There is no longer any debate that Prescriptive Exercise is an effective treatment for ADHD (Attention Deficit Hyperactivity Disorder). Science has proven that it works in both the laboratory and in the classroom. As little of 5 minutes of intense exercise will cause children and adults to focus and concentrate just as their non ADHD peers for up to 2 hours.
Below is a round-up of the most helpful articles and studies explaining the benefits of exercise as treatment for ADHD:
1) Prescriptive Exercise changes the neurotransmitters in the ADHD brain.
”Exercise not only encourages the production of dopamine, norepinephrine, and serotonin in the brain, but by doing so has the same effect on the brain as the stimulant methylphenidate (Ritalin).” In this post on the Everyday Health blog, Kristen Sewart explains the psychological benefits of exercise for ADHD.
2) Exercise causes the frontal region of your brain to work better.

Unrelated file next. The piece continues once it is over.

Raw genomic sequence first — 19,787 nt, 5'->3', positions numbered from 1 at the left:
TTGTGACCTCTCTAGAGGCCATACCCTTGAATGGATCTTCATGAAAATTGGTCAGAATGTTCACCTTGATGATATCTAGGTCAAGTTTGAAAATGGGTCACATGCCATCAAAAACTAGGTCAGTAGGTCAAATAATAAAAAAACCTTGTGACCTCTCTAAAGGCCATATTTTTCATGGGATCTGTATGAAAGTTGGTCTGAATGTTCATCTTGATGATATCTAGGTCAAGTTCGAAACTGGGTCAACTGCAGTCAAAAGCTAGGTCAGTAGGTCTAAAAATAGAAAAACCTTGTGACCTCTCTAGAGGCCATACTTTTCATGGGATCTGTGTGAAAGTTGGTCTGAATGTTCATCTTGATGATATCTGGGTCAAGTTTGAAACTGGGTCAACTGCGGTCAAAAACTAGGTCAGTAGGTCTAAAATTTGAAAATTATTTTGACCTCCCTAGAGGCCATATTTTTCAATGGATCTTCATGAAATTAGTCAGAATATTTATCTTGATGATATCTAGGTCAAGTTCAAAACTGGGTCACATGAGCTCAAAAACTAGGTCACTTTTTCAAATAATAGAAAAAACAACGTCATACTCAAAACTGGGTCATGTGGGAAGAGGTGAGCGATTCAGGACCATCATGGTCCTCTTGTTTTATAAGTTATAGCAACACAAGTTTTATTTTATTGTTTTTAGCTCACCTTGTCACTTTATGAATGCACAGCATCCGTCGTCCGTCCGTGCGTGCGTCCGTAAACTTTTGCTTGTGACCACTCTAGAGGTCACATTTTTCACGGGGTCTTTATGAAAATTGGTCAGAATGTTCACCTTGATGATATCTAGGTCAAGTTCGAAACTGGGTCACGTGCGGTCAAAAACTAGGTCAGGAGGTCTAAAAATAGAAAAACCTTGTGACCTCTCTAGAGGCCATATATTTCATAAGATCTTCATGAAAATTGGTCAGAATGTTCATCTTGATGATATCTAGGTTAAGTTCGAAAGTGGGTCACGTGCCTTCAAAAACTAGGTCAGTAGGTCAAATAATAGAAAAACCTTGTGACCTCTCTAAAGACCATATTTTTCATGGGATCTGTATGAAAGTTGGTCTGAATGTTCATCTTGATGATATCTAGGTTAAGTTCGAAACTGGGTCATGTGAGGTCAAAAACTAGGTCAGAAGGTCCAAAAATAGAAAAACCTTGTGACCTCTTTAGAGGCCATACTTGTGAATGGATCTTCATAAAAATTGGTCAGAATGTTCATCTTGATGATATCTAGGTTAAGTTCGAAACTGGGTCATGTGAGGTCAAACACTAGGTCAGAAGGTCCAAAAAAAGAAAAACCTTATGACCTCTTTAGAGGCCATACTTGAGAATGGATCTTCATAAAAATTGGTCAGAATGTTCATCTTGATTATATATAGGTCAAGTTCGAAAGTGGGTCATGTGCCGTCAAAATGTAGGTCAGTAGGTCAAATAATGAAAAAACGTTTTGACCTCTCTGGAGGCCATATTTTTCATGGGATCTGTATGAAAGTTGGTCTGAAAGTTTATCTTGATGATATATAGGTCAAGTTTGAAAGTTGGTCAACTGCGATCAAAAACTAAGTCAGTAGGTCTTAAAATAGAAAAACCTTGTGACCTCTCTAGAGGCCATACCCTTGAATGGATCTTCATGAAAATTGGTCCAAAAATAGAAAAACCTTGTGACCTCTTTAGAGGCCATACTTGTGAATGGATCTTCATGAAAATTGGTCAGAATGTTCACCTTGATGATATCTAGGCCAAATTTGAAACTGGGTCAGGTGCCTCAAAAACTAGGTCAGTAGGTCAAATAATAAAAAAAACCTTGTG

“The exercise effect postulate that exercise allocates attention resources, influences the dorsolateral prefrontal cortex, and is implicated in exercise-induced dopamine release.” In this study, a team of neuropsychologists clinically tested the effect of acute exercise on children with ADHD.
3) Exercise is a long term beneficial treatment for ADHD with no known side effects unlike other treatments of medication and behavioural training.
This study by Jeffery M. Halperin researches the influences of environmental enrichment, cognitive enhancement, and physical exercise on brain development.
4) Exercise helps treat the impulsivity common in some types of ADHD.
“The findings suggest that a single exercise bout improves inhibitory control and the allocation of attentional resources.” This study by Sebastian Ludyga researches the effects of aerobic and coordinative exercise on inhibitory control in children with ADHD.
5) Children, teens and adults with ADHD suffer from low self-esteem.
Exercise and the sense of accomplishment and mastery appears to enhance self-esteem. The Science supports this notion.
“This review of trials suggests that exercise has positive short-term effects on self-esteem in children and young people, and concludes that exercise may be an important measure in improving children’s self-esteem.” This study reviews how exercise improves self-esteem in children and young people.